Do be talkative and engaging. Rush can get repetitive for all parties involved, but the girls in each sorority genuinely want to get to know each girl that walks through their house. It’s up to you to really put yourself out there while socializing with them first semester, and then while going through rush in January. Have something to say or questions to ask and stay engaged while you’re conversing with everyone you meet.
Don’t talk about guys or other sororities. Blabbing on and on about your favorite frat and your first hookup at Emory shouldn’t be primary topics of conversation with older girls. Talking badly about other sororities shouldn’t make the cut either. Having bad things to say about others only highlights a negative attitude – the kind that certainly isn’t welcome in sororities.


Do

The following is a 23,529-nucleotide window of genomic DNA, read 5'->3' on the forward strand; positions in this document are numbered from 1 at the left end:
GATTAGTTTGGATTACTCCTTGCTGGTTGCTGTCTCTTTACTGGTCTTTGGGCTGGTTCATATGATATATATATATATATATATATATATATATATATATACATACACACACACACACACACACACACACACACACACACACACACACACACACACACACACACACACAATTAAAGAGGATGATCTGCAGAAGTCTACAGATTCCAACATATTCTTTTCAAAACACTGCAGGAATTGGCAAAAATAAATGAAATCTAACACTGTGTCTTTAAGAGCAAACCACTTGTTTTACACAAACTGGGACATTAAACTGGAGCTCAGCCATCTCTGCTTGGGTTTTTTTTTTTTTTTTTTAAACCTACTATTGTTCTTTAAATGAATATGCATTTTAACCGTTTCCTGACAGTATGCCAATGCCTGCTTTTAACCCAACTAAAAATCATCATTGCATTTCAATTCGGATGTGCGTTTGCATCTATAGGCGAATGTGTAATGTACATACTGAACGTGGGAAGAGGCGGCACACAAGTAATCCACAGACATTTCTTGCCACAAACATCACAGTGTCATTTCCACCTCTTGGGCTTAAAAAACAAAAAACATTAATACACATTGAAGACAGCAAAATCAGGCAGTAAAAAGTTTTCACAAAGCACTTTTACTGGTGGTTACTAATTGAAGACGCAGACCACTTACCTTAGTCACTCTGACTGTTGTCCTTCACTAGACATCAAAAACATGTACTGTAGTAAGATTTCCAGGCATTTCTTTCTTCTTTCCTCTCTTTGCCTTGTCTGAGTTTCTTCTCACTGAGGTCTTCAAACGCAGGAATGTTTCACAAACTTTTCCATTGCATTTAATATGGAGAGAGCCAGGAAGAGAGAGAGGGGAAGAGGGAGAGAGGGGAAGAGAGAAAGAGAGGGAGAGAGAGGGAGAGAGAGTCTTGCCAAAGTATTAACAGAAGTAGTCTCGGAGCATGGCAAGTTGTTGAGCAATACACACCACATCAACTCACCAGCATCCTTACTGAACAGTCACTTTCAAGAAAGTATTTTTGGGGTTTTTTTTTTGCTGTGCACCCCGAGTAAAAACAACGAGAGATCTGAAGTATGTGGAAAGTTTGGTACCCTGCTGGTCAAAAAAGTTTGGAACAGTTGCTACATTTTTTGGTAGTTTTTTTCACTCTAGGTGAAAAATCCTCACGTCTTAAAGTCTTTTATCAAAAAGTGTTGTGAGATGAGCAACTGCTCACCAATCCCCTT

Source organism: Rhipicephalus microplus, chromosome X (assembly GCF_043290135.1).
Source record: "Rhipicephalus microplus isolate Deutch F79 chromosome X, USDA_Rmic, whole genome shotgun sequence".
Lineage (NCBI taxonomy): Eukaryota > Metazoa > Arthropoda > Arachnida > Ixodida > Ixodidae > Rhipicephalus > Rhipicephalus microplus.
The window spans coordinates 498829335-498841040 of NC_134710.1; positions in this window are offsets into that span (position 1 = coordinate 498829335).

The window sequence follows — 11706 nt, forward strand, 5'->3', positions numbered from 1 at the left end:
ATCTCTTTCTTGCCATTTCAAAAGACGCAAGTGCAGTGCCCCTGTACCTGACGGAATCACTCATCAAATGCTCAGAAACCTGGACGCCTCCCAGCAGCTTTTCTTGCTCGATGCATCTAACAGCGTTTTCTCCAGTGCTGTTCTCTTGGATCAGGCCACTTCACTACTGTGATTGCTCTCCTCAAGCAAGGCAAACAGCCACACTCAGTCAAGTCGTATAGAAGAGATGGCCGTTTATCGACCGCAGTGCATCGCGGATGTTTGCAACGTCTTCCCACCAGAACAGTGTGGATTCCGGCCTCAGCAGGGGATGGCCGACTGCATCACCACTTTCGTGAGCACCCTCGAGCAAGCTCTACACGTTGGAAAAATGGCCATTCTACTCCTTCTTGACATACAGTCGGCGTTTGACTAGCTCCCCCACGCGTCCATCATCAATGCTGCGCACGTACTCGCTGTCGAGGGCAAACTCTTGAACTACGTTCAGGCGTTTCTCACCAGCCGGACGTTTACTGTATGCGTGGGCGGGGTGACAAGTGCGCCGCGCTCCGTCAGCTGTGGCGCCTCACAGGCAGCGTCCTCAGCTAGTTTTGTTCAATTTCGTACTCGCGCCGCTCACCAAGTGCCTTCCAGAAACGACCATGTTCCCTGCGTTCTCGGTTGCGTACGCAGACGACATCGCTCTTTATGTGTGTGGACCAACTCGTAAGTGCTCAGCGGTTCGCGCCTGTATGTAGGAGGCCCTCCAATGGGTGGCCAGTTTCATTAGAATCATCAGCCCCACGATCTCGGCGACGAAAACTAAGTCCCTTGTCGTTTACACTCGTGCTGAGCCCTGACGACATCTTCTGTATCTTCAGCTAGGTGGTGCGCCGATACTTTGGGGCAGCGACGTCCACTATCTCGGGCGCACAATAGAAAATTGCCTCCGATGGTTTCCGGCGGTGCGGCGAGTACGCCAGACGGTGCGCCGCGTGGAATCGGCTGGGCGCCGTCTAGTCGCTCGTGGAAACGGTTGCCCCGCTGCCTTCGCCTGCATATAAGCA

your research on who the older girls are dating (or have dated). We get it – random hookups happen when you barely know the guy. But as much as alcohol might be fogging your vision, be sure that it’s not another girl’s boyfriend that you’re making out with. No one wants to be that girl who ruins her chances at joining a sorority by kissing the wrong guy.
Don’t gossip about older girls/guys and their relationships. In fact, avoid gossip in general. Hearsay will only get you so much information, so it’s wise to not believe everything you hear. And even further, it’s not necessary to seek out excessive information (“dirt”) on the people you’re meeting if you’re just talking to talk. Plus, you never know who’s standing beside you on the line at Cox…